The fail-safe systems designed to shut off the WSSC's main water treatment plant immmediately at the first sign of fire were being powered by a makeshift series of ordinary car batteries when fire severely damaged the plant last Wednesday.

The eight fail-safe systems all were powered by a single bank of high-voltage batteries at the time the fire broke out.

One source said yesterday that the "makeshift power bank either was too weak even with car batteries or that the fail-safe systems had been reconnected improperly after the makeshift rigging, leaving them without any power at all.

The systems failed to function when the fire broke out, an das a result fire swept virtually unimpeded through the plant, damaging it and triggering a continuing drinking water crists throughout Montgomery and Prince George' scounties.

WSSC officials refused comment yesterday, Spokesman Arthur P. Brigham said that the WSSC was awaiting completion of its own report - due Monday - on the causes of the fire and the reasons behind the failure of the fail-safe systems.

The causes of the fire are still undetermined, official said yesterday.

The fire broke out early Wednesday morning when a plant operator tried to turn on a water pump to insure that enough water was flowing through the system to meet morning demands throughout the two counties an portions of Howard Cunty.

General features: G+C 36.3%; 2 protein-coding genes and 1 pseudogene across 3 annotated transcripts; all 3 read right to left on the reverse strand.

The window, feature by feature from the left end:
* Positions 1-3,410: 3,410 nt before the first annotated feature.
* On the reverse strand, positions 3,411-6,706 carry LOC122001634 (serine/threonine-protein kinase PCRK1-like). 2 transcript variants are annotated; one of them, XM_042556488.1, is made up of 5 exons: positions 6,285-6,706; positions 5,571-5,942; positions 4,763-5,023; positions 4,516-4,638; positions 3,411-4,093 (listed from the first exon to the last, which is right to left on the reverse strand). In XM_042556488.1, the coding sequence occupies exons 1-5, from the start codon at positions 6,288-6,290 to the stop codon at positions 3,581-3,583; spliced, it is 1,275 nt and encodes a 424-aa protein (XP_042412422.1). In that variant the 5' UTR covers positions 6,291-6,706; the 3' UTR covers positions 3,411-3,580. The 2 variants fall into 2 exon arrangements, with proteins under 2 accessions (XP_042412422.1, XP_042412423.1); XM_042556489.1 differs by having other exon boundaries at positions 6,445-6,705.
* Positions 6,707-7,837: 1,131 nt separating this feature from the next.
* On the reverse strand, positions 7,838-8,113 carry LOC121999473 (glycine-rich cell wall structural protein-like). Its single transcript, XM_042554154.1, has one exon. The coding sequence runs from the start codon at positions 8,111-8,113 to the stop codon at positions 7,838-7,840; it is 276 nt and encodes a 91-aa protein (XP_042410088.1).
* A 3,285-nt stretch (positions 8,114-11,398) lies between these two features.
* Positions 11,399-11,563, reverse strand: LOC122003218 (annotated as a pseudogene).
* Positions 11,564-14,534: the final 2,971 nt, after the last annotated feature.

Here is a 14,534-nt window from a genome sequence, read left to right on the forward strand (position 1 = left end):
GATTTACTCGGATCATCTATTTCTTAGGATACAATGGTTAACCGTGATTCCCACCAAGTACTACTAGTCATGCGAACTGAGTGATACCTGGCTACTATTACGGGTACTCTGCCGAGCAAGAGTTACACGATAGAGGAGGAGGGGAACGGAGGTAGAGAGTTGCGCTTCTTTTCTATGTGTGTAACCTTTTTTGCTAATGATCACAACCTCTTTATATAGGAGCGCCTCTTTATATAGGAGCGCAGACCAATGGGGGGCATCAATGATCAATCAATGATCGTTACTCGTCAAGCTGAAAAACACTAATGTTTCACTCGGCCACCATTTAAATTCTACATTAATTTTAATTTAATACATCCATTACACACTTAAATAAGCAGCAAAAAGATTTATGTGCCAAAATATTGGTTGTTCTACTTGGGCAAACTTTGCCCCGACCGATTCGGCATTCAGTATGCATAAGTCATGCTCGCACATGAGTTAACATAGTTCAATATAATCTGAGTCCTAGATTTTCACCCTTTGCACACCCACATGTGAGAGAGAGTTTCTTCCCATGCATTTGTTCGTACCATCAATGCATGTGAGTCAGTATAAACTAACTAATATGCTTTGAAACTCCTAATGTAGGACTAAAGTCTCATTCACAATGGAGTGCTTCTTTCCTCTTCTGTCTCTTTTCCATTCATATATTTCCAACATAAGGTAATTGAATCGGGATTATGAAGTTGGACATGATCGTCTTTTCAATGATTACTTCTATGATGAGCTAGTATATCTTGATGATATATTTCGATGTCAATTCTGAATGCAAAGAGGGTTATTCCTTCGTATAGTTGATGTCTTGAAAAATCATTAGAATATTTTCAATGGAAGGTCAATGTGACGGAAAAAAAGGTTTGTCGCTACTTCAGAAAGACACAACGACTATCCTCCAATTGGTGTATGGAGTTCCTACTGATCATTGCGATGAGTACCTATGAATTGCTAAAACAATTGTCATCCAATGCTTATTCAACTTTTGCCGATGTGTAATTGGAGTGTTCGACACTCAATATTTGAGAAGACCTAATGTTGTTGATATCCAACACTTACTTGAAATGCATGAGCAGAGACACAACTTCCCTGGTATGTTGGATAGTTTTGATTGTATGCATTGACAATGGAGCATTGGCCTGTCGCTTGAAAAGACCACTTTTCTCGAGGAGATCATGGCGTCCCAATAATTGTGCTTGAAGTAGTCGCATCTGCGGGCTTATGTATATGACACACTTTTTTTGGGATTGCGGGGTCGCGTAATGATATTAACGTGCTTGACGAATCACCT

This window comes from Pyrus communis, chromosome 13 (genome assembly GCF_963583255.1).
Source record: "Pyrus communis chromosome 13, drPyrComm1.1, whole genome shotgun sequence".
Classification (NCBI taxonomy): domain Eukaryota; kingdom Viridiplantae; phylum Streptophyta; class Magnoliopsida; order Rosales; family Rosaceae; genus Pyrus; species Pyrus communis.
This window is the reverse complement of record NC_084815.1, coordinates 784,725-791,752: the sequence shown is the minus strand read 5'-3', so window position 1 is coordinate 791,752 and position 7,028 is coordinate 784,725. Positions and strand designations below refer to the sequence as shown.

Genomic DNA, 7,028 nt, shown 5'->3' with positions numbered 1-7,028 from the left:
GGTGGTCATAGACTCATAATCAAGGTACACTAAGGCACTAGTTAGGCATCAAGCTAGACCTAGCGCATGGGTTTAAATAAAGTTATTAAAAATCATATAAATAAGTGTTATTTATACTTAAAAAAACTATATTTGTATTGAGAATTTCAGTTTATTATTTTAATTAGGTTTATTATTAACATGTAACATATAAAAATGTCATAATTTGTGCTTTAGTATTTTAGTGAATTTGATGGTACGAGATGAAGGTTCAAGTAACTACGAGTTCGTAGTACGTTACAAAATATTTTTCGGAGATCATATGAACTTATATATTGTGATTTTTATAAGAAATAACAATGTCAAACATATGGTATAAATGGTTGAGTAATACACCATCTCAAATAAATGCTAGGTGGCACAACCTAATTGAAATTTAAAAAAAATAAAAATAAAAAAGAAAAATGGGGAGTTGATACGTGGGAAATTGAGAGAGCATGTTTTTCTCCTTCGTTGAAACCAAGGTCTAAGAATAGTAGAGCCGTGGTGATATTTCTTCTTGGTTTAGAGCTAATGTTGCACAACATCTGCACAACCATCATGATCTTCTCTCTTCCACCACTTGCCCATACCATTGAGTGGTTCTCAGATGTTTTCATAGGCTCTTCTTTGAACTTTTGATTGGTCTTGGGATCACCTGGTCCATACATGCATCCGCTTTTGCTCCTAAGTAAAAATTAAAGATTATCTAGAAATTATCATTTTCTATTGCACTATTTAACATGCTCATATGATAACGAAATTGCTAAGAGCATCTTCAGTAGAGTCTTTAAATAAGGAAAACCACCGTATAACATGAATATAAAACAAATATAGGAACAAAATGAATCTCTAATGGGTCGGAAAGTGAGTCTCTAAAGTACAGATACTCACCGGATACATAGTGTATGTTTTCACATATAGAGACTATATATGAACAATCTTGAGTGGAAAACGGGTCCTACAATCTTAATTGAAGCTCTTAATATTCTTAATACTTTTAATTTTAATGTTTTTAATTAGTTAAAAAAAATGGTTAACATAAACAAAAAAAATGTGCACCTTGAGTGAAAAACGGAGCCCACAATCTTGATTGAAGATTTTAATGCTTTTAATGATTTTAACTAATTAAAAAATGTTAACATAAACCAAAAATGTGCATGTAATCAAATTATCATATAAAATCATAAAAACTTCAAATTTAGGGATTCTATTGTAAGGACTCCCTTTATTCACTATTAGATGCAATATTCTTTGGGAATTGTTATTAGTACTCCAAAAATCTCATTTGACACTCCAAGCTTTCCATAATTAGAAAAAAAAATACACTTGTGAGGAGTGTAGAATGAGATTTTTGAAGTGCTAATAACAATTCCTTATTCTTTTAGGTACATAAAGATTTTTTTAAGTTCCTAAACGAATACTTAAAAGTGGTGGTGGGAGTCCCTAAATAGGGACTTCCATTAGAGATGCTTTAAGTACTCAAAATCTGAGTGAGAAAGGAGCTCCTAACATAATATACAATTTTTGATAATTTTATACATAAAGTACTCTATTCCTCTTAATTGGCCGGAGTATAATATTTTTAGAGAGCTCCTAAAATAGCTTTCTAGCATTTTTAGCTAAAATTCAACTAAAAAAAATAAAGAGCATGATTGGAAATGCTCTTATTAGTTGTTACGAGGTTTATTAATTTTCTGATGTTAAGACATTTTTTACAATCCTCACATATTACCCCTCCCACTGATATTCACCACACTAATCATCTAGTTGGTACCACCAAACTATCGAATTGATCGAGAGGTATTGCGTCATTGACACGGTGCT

The plant operator told officials that when the pump caught fire he pressed an emergency button to shut the pump off, but that it did not work. Had the station's circuit breaker fail-system been functioning properly, it would have shut down the plant at the first sign of electrical "fault" - in this case the fire. This would have prevented the fire from spreading so far so fast. WSSC officials have said.

The fire destroyed the plants' two main circuit breakers an two of four transformers used to send electrical power into the pumping station, crippling the plant's operation.

With only two transformers working, the plant could operate at only half its normal capacity last week and, as a result, residents in Montgomery and Prince George's were asked to restrict their use of water severely.

The WSSC is still asking residents to limit their water usage and to water their gardens only between the hours of 9 p.m. and midnight. The plant, when normally pumps about 170 million gallons of water into the bicounty water system daily, pumped only 30 million gallons into the system yesterday, according to Brigham.

The nakeshift car battery supplemental system was i nuse in the Potomac water treatment plant for about two weeks, one source estimated. The system was apparently never tested he said.

A spokesman for EII., the Baltimore firm that tests equipment for WSSC, said yesterday that the firm never checked the fail-state battery system during an extensive examination of the water treatment plant in June.

One engineer familiar with the fail-state power system requires batteries built especially for it. The use of any other batteries was "not proper," he said.

The fire also destroyed about one-third of the plant's main control panel, which left the plant without the use of five of its pumps.

The water crisis has been compounded by the low level of the Potomac River, which on Monday dipped lower than the level at which its waters can be efficiently pumped into the system. On Monday, the WSSC began installing a temporary underwater dam - called a weir - just downstream from the plant's intake pumps in an effort to raise the water level.

Brigham reported yesterday that the river, which registered 156.9 feet above sea level on Monday, had risen about a foot since the weir was installed. The water level must be at least 157 feet in order to be pumped efficiently. Brigham said.